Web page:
[SciPy-user] Conditionally adding items to a list

Anne Archibald peridot.faceted@gmail....
Tue Aug 26 11:37:48 CDT 2008

2008/8/26 Roger Herikstad <roger.herikstad@gmail.com>:

>  I have a prolem that I was wondering if anyone could come up with a
> good solution for. I basically have to lists of number and I want to
> add elements from one list to the other as long as the difference
> between the added element and all elements already in that list
> exceeds a certain threshold. The code I came up with is
> map(times1.append,ifilter(lambda(x):
> numpy.abs(x-numpy.array(times1)).min()>1000, times2))
> but it quickly slows down if times2 becomes sufficiently long. I need
> to be able to do this with lists of 100,000++ elements. Does anyone
> know of a quicker way of doing this?

As others have said, you should think carefully about whether this is
what you actually want: the result you get will depend on the order of
the incoming items:
[500,1000,1500] -> [500,1500]
[1000,500,1500] -> [1000]

But if it is what you want, I would worry more about the fact that
your algorithm is O(n**2) than about the fact that list operations are
(supposedly) slow. Here's an O(n) way to do what you want:

def trim(input,spacing=1000):
    r = {}
    for n in input:
        i = math.floor(n/float(spacing))
        if i in r:
        if i-1 in r and n-r[i-1]<spacing:
        if i+1 in r and r[i+1]-n<spacing:
        r[i] = n
    return [r[i] for i in r]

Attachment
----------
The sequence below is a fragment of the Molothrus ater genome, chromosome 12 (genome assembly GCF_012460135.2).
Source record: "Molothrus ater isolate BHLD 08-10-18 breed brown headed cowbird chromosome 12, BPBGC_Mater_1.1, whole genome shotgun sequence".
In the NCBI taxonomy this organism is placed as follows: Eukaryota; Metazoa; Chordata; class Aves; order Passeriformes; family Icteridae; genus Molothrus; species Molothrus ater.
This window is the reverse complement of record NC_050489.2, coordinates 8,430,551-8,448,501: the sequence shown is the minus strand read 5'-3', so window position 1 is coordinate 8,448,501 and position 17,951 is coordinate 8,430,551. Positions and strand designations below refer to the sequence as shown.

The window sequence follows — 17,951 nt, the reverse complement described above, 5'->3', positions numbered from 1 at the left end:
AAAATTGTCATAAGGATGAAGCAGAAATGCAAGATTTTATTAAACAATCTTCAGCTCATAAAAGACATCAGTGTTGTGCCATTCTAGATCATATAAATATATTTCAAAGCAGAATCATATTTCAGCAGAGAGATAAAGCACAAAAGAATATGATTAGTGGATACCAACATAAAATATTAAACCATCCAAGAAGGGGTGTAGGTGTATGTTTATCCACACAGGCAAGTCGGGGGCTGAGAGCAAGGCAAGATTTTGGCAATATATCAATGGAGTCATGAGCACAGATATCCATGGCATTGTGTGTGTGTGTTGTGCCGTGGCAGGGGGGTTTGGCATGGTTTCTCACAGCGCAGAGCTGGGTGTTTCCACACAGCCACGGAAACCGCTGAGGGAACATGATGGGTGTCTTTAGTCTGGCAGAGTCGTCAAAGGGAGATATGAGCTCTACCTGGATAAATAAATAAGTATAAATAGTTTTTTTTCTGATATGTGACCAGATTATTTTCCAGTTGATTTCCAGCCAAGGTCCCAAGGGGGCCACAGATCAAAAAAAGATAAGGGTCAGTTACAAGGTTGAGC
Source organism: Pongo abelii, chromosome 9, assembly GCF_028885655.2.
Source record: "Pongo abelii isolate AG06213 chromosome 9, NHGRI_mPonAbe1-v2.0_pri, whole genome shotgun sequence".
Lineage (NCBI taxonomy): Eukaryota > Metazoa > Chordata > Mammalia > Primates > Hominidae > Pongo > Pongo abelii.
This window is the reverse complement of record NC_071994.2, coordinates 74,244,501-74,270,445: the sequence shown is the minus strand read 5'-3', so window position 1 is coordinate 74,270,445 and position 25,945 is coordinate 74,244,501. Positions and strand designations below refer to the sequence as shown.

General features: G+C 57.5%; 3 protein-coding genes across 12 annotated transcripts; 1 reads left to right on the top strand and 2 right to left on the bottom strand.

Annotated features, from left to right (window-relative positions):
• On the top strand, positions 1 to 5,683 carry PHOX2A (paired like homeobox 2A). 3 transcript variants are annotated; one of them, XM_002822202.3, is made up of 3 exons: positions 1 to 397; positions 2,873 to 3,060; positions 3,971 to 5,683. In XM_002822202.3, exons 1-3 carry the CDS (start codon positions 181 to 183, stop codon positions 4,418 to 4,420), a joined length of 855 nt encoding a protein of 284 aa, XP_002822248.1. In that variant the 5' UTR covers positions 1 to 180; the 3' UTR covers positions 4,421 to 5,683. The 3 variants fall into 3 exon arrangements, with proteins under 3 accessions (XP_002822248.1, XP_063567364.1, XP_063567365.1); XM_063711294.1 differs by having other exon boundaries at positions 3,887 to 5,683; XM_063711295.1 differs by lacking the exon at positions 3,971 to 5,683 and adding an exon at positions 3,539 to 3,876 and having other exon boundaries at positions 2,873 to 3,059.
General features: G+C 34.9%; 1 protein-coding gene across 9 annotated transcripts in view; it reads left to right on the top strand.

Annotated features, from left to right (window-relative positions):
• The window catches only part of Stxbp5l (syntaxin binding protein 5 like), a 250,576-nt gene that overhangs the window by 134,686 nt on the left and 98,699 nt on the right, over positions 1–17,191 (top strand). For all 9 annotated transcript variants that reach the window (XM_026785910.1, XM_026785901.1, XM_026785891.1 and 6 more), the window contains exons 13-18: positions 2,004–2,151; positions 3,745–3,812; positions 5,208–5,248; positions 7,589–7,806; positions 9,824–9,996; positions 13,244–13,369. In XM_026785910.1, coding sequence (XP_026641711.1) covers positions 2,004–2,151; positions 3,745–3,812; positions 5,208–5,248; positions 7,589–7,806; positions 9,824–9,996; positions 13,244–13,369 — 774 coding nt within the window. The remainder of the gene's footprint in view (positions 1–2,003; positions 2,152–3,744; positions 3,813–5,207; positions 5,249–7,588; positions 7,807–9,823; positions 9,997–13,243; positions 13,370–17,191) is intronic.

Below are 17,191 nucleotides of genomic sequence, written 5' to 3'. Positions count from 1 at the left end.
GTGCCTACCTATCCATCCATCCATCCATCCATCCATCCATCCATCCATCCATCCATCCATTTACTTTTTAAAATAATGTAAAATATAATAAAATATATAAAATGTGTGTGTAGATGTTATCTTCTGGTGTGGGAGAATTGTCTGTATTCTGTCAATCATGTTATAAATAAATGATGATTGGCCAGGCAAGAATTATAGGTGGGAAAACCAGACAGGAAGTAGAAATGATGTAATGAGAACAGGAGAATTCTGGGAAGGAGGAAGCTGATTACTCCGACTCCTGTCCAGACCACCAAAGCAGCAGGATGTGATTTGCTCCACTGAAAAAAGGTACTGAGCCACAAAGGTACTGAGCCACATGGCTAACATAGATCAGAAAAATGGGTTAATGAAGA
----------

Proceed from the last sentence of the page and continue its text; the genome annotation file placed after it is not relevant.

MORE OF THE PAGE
If you want to make an array without going through the list generated
on return, you could also write "return np.fromiter(r[i] for i in r)",
provided  your python understands iterator comprehensions.

You could also sort the input list; then you only need to compare each
element to the previous one. This isn't even order-dependent anymore,
but it doesn't produce the result you asked for:

def trim2(input, spacing=1000):
    input = sorted(input)
    r = [input[0]]
    for i in input[1:]:
        if i-r[-1]>=spacing:
    return r

If there are many elements to be discarded, this may be faster:

def trim3_gen(input, spacing=1000):
    input = np.sort(input)
    i = input[0]
    while True:
        yield i
            i = input[np.searchsorted(input,i+spacing)]
        except IndexError:

(note that unlike the others it's a generator, for no really compelling reason.)

Good luck,

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